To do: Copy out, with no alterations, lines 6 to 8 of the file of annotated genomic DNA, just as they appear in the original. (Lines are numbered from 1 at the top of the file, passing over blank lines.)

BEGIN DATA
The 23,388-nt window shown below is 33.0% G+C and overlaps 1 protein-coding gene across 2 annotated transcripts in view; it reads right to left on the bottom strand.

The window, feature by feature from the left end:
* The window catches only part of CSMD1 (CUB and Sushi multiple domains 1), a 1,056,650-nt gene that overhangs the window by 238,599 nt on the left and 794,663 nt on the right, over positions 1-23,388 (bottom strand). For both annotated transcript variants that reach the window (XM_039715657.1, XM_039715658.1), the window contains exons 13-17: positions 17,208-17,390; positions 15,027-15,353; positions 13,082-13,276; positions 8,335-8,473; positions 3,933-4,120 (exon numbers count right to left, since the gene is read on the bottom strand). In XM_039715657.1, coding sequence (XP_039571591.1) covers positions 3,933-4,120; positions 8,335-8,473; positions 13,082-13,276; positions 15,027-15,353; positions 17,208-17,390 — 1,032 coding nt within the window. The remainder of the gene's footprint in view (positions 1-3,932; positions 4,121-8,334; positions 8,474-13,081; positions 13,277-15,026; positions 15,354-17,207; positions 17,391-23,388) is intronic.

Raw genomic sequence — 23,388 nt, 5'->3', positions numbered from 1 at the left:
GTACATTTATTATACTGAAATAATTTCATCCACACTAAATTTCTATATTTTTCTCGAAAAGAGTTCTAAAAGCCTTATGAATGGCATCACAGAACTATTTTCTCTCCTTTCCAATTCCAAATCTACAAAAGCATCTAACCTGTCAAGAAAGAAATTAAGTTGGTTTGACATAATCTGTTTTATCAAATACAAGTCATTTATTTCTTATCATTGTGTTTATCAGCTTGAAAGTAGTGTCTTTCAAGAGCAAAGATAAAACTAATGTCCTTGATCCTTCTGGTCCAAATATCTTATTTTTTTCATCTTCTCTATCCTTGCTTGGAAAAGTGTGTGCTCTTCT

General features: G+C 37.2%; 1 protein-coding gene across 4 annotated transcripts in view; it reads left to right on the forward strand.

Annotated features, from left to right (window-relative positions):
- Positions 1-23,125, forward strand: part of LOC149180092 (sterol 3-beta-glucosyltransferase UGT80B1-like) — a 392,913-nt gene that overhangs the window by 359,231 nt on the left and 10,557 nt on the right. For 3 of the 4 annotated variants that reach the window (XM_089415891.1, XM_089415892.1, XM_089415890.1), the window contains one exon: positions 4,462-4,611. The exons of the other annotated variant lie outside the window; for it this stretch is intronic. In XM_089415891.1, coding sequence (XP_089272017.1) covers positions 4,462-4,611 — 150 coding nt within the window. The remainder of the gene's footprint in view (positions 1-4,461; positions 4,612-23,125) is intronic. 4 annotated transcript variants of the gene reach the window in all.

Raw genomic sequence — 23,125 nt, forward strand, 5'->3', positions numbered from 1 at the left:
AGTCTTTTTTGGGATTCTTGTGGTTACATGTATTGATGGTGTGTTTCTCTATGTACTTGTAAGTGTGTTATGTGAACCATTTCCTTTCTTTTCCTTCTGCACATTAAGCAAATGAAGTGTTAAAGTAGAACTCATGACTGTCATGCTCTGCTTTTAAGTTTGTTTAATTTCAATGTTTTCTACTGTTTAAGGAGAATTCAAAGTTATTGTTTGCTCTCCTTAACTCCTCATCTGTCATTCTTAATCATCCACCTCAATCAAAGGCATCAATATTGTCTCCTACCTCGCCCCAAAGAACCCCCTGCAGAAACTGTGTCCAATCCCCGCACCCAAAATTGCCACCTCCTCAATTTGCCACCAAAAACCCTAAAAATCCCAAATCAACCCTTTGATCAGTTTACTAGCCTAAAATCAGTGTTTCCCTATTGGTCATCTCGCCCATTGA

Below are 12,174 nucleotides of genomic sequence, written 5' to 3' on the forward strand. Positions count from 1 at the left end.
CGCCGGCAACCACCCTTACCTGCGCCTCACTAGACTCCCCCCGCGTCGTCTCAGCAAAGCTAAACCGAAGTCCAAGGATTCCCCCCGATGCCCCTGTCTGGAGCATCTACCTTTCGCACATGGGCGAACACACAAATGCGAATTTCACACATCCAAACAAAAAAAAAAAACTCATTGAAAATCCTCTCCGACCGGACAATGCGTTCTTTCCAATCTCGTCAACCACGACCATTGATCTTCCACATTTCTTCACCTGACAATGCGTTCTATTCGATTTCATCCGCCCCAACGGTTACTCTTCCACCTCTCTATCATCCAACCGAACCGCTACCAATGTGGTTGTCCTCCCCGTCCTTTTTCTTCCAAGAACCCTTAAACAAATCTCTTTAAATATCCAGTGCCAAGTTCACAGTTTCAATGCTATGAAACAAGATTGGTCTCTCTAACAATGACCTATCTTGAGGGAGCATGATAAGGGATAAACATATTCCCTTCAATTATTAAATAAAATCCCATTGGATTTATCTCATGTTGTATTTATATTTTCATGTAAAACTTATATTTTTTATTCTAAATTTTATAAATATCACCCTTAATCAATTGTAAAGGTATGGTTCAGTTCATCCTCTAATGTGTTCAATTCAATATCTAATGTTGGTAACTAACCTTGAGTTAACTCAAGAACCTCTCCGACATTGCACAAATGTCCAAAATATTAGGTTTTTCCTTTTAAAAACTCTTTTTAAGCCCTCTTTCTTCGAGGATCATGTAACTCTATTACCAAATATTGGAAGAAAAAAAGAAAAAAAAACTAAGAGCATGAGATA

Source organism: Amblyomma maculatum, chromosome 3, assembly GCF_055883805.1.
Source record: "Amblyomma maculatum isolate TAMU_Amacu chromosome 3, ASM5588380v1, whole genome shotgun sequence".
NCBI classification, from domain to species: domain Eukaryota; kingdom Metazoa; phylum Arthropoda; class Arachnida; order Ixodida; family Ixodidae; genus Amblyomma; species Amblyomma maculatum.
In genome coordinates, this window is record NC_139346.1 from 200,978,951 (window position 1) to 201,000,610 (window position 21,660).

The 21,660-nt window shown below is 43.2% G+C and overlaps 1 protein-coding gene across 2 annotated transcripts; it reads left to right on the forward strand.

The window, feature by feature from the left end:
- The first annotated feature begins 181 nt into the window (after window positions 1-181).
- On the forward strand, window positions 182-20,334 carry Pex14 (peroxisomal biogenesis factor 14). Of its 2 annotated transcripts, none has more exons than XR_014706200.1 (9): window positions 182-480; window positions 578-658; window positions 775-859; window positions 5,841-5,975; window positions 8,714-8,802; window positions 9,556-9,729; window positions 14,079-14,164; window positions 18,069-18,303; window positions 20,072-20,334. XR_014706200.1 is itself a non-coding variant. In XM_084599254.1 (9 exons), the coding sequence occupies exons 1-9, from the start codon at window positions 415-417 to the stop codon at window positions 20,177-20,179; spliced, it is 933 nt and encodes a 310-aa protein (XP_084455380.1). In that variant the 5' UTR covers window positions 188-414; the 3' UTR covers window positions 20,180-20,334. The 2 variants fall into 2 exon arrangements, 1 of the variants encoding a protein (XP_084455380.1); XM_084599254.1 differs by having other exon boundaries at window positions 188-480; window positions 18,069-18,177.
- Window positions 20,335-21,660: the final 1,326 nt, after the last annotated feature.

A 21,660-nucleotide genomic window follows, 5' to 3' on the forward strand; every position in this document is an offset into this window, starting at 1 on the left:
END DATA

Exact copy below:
General features: G+C 37.2%; 1 protein-coding gene across 4 annotated transcripts in view; it reads left to right on the forward strand.

Annotated features, from left to right (window-relative positions):
- Positions 1-23,125, forward strand: part of LOC149180092 (sterol 3-beta-glucosyltransferase UGT80B1-like) — a 392,913-nt gene that overhangs the window by 359,231 nt on the left and 10,557 nt on the right. For 3 of the 4 annotated variants that reach the window (XM_089415891.1, XM_089415892.1, XM_089415890.1), the window contains one exon: positions 4,462-4,611. The exons of the other annotated variant lie outside the window; for it this stretch is intronic. In XM_089415891.1, coding sequence (XP_089272017.1) covers positions 4,462-4,611 — 150 coding nt within the window. The remainder of the gene's footprint in view (positions 1-4,461; positions 4,612-23,125) is intronic. 4 annotated transcript variants of the gene reach the window in all.